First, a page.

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Stuart Weiss Part 7, Vitamin D Deficiency in Diabetics

In part 7 of this Exclusive Interview, Dr. Stuart Weiss talks with Diabetes in Control Publisher Steve Freed during the AACE meeting in Austin, Texas about his recommendation for getting adequate Vitamin D.

Dr. Stuart Weiss, is currently an Assistant Clinical Professor of Endocrinology at NYU Langone Medical Center. He has a long history of clinical practice in the management of patients in the field of diabetes, endocrinology and metabolism.

Transcript of this video segment:

Steve: What do you teach your patients about exposure to Vitamin D and Vitamin D levels and the use of sunscreen?

Dr. Weiss: Vitamin D has been kicked around a lot in terms of its role in diabetes. Vitamin D Deficiency has been linked to diabetes. I think it might be all part of the same lifestyle, in other words, people who are eating and sitting around and not doing any physical activity, that will lead you to diabetes. Obesity leads you to diabetes. On the other hand, people who are physically active, who are outside running are going to have less diabetes. The sun exposure is important without sunscreen to make Vitamin D, once you put sunscreen on you don’t get Vitamin D at all. 15 minutes of sun exposure during peak hours is really all you need – your arms, your legs and your face – and that should adequately raise your Vitamin D into a reasonable range. Again, the link between Vitamin D deficiency and diabetes as causal is controversial thing. I’m not really sure that I’m 100% certain, but I do believe that Vitamin D deficiency is a marker for lifestyle that is consistent with the development of diabetes.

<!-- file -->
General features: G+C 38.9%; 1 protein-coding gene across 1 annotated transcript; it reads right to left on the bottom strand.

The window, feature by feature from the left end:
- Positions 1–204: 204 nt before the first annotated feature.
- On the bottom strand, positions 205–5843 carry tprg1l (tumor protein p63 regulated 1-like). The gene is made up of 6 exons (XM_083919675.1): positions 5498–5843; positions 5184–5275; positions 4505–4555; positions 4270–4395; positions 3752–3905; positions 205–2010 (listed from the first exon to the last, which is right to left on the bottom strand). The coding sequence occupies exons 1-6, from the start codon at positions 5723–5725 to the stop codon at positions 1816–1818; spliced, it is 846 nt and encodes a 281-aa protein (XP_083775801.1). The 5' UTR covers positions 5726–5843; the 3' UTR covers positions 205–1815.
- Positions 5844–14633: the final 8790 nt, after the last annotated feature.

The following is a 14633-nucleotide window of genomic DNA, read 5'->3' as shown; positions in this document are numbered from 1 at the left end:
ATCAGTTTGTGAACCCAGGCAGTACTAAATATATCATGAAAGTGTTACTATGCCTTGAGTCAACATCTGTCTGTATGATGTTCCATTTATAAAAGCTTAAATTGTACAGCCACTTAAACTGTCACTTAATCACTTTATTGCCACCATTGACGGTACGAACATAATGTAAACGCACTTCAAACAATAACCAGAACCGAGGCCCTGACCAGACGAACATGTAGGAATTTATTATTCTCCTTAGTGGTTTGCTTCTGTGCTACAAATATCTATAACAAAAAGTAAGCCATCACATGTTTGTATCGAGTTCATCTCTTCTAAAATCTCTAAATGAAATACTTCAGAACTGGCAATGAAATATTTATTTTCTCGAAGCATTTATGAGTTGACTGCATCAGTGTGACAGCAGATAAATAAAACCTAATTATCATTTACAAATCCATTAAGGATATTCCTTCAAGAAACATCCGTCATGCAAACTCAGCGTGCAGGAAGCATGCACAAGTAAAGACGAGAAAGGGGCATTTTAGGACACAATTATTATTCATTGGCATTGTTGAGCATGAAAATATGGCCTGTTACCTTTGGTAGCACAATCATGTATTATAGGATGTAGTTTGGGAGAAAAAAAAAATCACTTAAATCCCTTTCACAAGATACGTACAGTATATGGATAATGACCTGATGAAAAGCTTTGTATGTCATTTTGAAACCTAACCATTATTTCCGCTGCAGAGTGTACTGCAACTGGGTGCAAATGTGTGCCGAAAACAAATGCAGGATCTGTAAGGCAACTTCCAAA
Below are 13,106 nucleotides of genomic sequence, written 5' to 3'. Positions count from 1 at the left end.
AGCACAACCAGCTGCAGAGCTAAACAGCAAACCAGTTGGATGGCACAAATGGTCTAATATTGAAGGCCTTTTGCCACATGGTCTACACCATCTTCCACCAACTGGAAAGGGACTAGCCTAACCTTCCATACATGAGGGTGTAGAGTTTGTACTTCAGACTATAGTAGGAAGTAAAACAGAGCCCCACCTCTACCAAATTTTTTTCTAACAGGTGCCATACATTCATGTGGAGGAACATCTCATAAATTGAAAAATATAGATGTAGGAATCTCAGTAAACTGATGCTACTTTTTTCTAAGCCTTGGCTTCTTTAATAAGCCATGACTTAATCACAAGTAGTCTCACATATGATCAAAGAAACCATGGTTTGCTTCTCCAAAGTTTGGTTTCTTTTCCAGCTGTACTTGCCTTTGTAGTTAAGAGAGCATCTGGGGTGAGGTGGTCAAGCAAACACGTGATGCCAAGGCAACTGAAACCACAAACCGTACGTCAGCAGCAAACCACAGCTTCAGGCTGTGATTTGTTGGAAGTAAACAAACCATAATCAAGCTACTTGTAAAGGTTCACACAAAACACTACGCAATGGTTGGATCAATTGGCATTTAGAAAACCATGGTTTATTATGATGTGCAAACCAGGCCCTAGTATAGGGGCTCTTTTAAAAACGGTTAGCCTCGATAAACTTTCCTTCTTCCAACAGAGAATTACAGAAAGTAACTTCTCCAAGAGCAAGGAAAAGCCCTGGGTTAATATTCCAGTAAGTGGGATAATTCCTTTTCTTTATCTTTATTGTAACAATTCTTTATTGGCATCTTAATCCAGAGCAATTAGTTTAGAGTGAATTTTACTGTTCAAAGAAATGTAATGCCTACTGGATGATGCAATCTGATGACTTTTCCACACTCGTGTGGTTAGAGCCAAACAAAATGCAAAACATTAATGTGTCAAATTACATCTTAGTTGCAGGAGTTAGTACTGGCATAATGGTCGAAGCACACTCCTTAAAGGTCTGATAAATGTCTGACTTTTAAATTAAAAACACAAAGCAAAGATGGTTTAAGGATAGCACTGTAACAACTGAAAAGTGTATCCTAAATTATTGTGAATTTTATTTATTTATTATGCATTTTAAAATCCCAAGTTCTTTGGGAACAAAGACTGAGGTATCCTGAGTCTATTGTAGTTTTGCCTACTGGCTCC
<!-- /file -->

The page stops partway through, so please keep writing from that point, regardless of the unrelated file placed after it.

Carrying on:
Steve: Do you do a Vitamin D test?

Dr. Weiss: I used to do it all the time, but now I just tell my patients they need 15 minutes of sun without sunscreen during peak hours of the day. I think there’s a rough rule, though I don’t know how valid it is, if your shadow is shorter than you, the sun’s hitting you at the right angle to get adequate Vitamin D. If your shadow is longer than you are tall then the sun is probably not at the right angle to make Vitamin D. I also know that studies done a long time ago show that from March to November in the Northeast – it was done on the roof of Mass General Hospital by Dr. Hollick – if the sun’s hitting you at the right angle to make Vitamin D…if you’re not getting that kind of exposure, then you won’t get Vitamin D from the sun.

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